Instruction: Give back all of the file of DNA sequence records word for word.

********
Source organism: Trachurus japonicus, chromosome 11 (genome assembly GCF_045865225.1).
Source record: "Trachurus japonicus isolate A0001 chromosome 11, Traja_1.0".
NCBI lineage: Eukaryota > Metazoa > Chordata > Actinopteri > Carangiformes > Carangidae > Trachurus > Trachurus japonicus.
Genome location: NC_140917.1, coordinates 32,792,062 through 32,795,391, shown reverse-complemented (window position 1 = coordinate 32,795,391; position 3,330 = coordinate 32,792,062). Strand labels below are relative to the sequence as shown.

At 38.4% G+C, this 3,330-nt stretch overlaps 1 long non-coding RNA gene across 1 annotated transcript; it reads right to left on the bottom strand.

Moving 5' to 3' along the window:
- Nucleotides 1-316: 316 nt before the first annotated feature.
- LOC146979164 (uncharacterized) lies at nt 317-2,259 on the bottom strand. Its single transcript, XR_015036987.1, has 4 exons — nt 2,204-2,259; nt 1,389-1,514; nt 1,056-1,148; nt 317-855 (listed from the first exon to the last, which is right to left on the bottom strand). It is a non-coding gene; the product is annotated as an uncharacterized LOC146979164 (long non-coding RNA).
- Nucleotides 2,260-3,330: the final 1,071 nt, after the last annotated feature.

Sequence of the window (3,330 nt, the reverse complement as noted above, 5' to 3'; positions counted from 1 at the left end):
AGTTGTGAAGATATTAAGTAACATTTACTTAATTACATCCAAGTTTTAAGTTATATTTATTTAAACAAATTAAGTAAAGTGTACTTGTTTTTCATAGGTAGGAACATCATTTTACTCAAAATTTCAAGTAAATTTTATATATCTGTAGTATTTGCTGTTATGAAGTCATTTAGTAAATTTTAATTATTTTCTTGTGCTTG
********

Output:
Source organism: Trachurus japonicus, chromosome 11 (genome assembly GCF_045865225.1).
Source record: "Trachurus japonicus isolate A0001 chromosome 11, Traja_1.0".
NCBI lineage: Eukaryota > Metazoa > Chordata > Actinopteri > Carangiformes > Carangidae > Trachurus > Trachurus japonicus.
Genome location: NC_140917.1, coordinates 32,792,062 through 32,795,391, shown reverse-complemented (window position 1 = coordinate 32,795,391; position 3,330 = coordinate 32,792,062). Strand labels below are relative to the sequence as shown.

At 38.4% G+C, this 3,330-nt stretch overlaps 1 long non-coding RNA gene across 1 annotated transcript; it reads right to left on the bottom strand.

Moving 5' to 3' along the window:
- Nucleotides 1-316: 316 nt before the first annotated feature.
- LOC146979164 (uncharacterized) lies at nt 317-2,259 on the bottom strand. Its single transcript, XR_015036987.1, has 4 exons — nt 2,204-2,259; nt 1,389-1,514; nt 1,056-1,148; nt 317-855 (listed from the first exon to the last, which is right to left on the bottom strand). It is a non-coding gene; the product is annotated as an uncharacterized LOC146979164 (long non-coding RNA).
- Nucleotides 2,260-3,330: the final 1,071 nt, after the last annotated feature.

Sequence of the window (3,330 nt, the reverse complement as noted above, 5' to 3'; positions counted from 1 at the left end):
AGTTGTGAAGATATTAAGTAACATTTACTTAATTACATCCAAGTTTTAAGTTATATTTATTTAAACAAATTAAGTAAAGTGTACTTGTTTTTCATAGGTAGGAACATCATTTTACTCAAAATTTCAAGTAAATTTTATATATCTGTAGTATTTGCTGTTATGAAGTCATTTAGTAAATTTTAATTATTTTCTTGTGCTTG